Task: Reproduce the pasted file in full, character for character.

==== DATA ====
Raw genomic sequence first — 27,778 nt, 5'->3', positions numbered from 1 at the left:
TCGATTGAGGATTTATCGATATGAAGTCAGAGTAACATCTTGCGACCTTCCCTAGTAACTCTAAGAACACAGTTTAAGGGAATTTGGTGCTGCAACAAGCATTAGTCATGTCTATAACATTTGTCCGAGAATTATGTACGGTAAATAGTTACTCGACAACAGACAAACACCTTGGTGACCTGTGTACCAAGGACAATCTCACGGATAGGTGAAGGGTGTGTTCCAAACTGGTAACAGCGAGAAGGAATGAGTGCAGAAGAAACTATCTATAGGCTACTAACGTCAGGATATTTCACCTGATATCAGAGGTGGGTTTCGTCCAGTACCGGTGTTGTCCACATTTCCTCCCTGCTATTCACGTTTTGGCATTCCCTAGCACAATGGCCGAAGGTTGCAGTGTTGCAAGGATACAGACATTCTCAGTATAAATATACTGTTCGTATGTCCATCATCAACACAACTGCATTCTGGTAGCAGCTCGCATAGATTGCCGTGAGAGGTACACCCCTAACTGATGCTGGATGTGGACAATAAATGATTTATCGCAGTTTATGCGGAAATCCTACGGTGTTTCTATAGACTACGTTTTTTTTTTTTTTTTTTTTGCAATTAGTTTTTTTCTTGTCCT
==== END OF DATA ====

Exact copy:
Raw genomic sequence first — 27,778 nt, 5'->3', positions numbered from 1 at the left:
TCGATTGAGGATTTATCGATATGAAGTCAGAGTAACATCTTGCGACCTTCCCTAGTAACTCTAAGAACACAGTTTAAGGGAATTTGGTGCTGCAACAAGCATTAGTCATGTCTATAACATTTGTCCGAGAATTATGTACGGTAAATAGTTACTCGACAACAGACAAACACCTTGGTGACCTGTGTACCAAGGACAATCTCACGGATAGGTGAAGGGTGTGTTCCAAACTGGTAACAGCGAGAAGGAATGAGTGCAGAAGAAACTATCTATAGGCTACTAACGTCAGGATATTTCACCTGATATCAGAGGTGGGTTTCGTCCAGTACCGGTGTTGTCCACATTTCCTCCCTGCTATTCACGTTTTGGCATTCCCTAGCACAATGGCCGAAGGTTGCAGTGTTGCAAGGATACAGACATTCTCAGTATAAATATACTGTTCGTATGTCCATCATCAACACAACTGCATTCTGGTAGCAGCTCGCATAGATTGCCGTGAGAGGTACACCCCTAACTGATGCTGGATGTGGACAATAAATGATTTATCGCAGTTTATGCGGAAATCCTACGGTGTTTCTATAGACTACGTTTTTTTTTTTTTTTTTTTTGCAATTAGTTTTTTTCTTGTCCT